Module 1.3



We need each other to survive and thrive. Our nervous system is set to be connected. We learn self-regulation from our mothers or caregivers as infants. Our ability to self-regulate is based on our ongoing relationships with others. This idea of needing others is what is called co-regulation. Co-regulation is necessary to enter and stay in a ventral vagal state. When our immediate relationships are strained, it becomes even more important to develop ways to nurture connection, even if this means remembering those who love us or imagining those who would want to support us.

When we understand the power of co-regulation, we realize that we can impact others in a positive or negative way, not because of anything we say, but because through our facial expression we are signaling to them if we are safe or dangerous. Our faces, particularly the edges of our mouth and eyes are directly linked to the vagus nerve. When we smile slightly and lift the edges of our mouth and eyes, we signal to ourselves that we are in a safe place. It also signals to those around us that we are safe to approach and relate to. Keep this in mind as you work with your team and as you tune in on Zoom during the term.

One of the disadvantages of doing this course online is that we can’t see each other. We don’t have the opportunity to develop a shared sense of safety that comes from physical proximity. Because of that, it is even more important to work through the daily practices of moving, breathing, meditating, and writing with a sense that others are doing the same thing. We practice not in isolation but in communion with the community that forms this little class.

Our imagination is a powerful tool. About two years ago I shattered my right elbow in a bicycle accident. For months I wasn’t able to move my arm at all. Besides the excruciating nerve pain radiating from the elbow and running to my hand, I was frustrated that I could not continue doing my regular yoga practice that demands a lot of arm strength. One day as I told my teacher about my frustration, she mentioned how it wasn’t necessary for me to do my practice physically. I could do all of the poses in my mind and use the same breathing patterns as I normally did when I moved, she said. I thought she was pulling my leg, but I did as she suggested.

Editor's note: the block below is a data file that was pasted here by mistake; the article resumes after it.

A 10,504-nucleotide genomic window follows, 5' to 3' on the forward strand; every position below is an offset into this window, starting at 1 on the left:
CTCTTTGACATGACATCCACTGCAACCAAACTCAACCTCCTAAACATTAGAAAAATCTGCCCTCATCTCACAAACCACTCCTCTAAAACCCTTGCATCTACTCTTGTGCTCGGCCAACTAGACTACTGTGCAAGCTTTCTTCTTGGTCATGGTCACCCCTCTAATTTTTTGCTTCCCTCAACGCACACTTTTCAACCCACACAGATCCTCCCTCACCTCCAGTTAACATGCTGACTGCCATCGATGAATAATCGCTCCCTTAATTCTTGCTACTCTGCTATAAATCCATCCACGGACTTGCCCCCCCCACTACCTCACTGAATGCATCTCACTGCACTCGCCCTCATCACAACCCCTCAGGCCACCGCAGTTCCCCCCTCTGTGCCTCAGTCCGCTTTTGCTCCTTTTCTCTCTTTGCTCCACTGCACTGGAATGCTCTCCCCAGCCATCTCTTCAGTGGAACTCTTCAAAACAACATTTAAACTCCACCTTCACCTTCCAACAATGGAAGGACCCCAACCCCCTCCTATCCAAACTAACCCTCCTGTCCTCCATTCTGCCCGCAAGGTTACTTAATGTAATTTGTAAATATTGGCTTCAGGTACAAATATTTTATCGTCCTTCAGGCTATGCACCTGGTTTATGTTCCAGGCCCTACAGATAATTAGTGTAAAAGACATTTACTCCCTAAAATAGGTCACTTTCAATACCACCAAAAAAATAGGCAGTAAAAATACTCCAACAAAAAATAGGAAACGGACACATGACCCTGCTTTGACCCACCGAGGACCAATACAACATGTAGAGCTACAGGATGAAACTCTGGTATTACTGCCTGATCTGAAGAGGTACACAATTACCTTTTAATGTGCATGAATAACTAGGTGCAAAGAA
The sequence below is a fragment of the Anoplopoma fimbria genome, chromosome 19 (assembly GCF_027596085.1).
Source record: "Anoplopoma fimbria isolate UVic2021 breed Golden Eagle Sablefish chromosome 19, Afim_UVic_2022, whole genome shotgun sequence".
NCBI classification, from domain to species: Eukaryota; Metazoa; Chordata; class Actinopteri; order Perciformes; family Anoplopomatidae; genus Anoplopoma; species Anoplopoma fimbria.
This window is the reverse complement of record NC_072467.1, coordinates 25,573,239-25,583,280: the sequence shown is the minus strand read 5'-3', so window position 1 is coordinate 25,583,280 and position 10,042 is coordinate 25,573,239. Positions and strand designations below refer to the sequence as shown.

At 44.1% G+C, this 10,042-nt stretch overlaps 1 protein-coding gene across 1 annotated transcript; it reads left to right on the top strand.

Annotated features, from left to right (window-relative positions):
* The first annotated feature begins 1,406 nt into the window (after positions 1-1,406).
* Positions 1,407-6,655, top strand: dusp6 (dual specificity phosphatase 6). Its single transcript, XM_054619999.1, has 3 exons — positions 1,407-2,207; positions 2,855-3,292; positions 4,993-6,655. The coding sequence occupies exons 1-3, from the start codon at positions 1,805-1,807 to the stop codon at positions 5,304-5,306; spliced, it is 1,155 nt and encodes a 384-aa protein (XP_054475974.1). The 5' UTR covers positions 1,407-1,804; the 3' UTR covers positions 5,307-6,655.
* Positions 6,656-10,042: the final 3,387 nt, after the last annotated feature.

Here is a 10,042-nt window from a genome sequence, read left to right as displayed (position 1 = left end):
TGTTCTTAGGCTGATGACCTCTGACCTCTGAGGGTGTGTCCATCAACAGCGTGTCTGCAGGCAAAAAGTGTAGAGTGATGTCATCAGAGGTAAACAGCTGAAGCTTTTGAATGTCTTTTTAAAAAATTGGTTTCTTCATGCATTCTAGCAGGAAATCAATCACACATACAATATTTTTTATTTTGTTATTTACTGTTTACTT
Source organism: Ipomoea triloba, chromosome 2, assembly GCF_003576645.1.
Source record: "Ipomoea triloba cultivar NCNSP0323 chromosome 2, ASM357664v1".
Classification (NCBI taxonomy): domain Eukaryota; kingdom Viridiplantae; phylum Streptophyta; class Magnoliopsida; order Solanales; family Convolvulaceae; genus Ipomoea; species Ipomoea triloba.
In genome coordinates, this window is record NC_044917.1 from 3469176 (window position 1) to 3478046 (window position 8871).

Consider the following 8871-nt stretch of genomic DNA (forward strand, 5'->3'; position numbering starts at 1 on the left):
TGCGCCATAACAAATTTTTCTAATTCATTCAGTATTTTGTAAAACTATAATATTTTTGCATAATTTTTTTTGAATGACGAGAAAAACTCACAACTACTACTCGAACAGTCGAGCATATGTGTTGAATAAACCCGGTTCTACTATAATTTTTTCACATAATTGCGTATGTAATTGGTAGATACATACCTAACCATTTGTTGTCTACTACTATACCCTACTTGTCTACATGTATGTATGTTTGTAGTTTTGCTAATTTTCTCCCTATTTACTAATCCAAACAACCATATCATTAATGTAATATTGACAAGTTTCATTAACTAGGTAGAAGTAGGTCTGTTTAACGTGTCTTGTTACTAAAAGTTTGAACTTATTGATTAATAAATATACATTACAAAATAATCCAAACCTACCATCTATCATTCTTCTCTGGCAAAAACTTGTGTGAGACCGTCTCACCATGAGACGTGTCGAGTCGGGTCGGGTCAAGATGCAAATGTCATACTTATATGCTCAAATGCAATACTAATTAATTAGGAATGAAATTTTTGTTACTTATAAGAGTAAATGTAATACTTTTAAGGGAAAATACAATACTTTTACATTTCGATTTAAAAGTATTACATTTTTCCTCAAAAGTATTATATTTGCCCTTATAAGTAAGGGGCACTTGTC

In a state of protection, survival is the only goal. The system is closed to connection and change. In a state of connection, health, growth, and restoration are possible.

—Deb Dana

Once I started physical therapy, I told my therapist what I was doing. She explained that there’s quite a bit of research on how patients improve quicker when they imagine the full range of movement that is not available at the moment because of injury. The imagination is a powerful force.

Community and connection are not optional. They are necessary elements in what allows us to live out of our full potential. It is the difference between training someone to do something and inviting someone into a learning process. The latter is called education. This is what we are doing.

Beginning to see everyone not as the other but as kin is what many spiritual traditions point to. These traditions may provide different reasons for this, but whether we agree or not, we know that our nervous system does not function in isolation. It is connected not only to our bodies but to those around us. We need each other.

Imagining the larger communion that surrounds us may be seen as a spiritual endeavor, but doing so has real consequences. Look at this class and see it as a place where you can extend your circle of connections, maybe even make friends. If this happens, you know that learning has taken place because the conditions for learning involves connectedness.

If we let this simmer in our minds and hearts, we realize how much growth and healing we can experience as we gently and patiently work on ourselves. What we do with ourselves then is not just a simple individualistic action but something that has ripple effects for everyone around us. See how this also works in the rest of your life–with family, friends, and co-workers.

*Remember to take notes on this reading in your composition notebook.